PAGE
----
Music industry giants to plot joint course to net-zero

Sony, Universal and Warner are among the major record labels to have signed up to a new music industry pact to reach net-zero by 2050 and reduce their climate impacts in line with science in the interim.

The Pact is aiming to have "hundreds" of supporting organisations within six months

The Pact is aiming to have "hundreds" of supporting organisations within six months

Launched today (14 December), the new Music Climate Pact is being spearheaded by UK-based trade bodies the Association of Independent Music (AIM ) and the BPI, with the support of the UN’s Environment Programme.

Among the initial supporters are Sony, Universal, Warner, BMG, Brownswood Recordings, Anjunabeats, Warp, Secretly Group, Ninja Tune, Full Time Hobby, Inside Recordings, !K7 Music and Beggars Group, which owns labels such as Matador, XL and Rough Trade.

There is a headline commitment to “align as a sector to de-politicise sustainability” and reach net-zero in a science-based manner by mid-century.

Underpinning this commitment are a string of actions to be taken in the short term. All signatories have stated that they will conduct an up-to-date assessment of their greenhouse gas emissions across all scopes, and use this information to develop science-based targets. By February 2022, all signatories should have either joined the Race to Zero initiative or signed the Science-Based Targets Initiative’s (SBTi) standard commitment letter. If they go down the latter route, they will have 24 months to complete the verification process.

Any businesses joining the initiative as newcomers will need to have signed up to one of these two pathways already. The Pact is targeting more than 100 signatories by June 2022.

Recognising that it may be more challenging for labels to measure emissions from digital streaming via third-party platforms than, for example, owned offices and record manufacturing, there is a commitment to partner with digital streaming platforms to obtain emissions data and to reduce emissions.

Lastly, the pact includes a commitment to use the “brainprint” of the industry – its cultural, political and social influence – as well as reducing its own emissions footprint. Labels commit to better supporting artists to speak on climate-related issues and to better communicate with fans on sustainability topics.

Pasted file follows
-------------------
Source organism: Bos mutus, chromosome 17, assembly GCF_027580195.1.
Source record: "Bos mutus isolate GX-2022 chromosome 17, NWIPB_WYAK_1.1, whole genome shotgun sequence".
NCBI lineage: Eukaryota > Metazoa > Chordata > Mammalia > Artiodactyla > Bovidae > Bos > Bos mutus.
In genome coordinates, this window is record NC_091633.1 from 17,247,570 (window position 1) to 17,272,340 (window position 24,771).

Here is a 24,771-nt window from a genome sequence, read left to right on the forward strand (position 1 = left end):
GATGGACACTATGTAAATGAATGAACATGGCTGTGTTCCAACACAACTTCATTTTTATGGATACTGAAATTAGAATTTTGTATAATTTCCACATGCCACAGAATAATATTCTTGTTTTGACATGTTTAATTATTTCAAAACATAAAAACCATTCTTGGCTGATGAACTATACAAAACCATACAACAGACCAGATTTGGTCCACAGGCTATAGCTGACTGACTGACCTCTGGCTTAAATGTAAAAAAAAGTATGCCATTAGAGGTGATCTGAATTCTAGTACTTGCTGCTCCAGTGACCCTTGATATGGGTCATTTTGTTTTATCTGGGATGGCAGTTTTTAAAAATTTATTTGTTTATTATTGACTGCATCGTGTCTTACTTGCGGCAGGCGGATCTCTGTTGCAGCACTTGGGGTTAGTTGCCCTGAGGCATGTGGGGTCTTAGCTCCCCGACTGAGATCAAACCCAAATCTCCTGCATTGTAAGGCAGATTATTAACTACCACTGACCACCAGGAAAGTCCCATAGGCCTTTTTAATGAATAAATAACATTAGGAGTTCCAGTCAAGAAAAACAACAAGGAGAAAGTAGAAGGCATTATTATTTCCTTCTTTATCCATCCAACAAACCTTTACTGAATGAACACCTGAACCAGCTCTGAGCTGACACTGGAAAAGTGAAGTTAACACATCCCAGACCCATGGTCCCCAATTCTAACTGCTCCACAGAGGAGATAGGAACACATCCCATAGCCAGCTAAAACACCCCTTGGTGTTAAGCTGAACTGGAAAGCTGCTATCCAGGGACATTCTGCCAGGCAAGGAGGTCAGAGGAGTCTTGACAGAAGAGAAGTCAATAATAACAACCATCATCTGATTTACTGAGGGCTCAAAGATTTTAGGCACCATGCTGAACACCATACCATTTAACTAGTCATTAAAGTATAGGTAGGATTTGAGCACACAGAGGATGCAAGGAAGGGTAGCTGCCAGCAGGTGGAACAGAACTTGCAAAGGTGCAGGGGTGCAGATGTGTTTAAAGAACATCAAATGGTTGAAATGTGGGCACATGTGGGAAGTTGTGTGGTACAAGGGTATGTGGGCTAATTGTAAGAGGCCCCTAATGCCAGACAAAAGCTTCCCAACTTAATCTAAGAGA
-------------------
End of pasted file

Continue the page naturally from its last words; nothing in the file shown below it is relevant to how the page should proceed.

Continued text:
“The music community must take a leadership position on this most urgent of issues to support the work already being progressed by record labels to make their operations more sustainable,” said the BPI’s chief executive Geoff Taylor, also chief executive of the BRIT Awards.

“It means not just taking our own effective and coordinated industry action to respond to the climate crisis, but using the power of music to help inspire others in effecting meaningful change.”

Universal Music Group’s executive VP, chief financial officer and president of operations Boyd Muir called the initiative “an important music community initiative reflecting our ongoing commitment to combating climate change”.

Universal, like Warner, is in the process of developing a new ESG strategy including updated emissions targets. Sony Music Group’s parent firm, meanwhile, set a 2050 net-zero goal earlier this year.

As well as the record labels, AIM, BPI and UNEP, the pact is being supported by A2IM, EarthPercent, Featured Artists Coalition (FAC), IFPI, IMPALA, Julie's Bicycle, Key Production Group, Music Declares Emergency and the Worldwide Independent Network (WIN).

Sarah George



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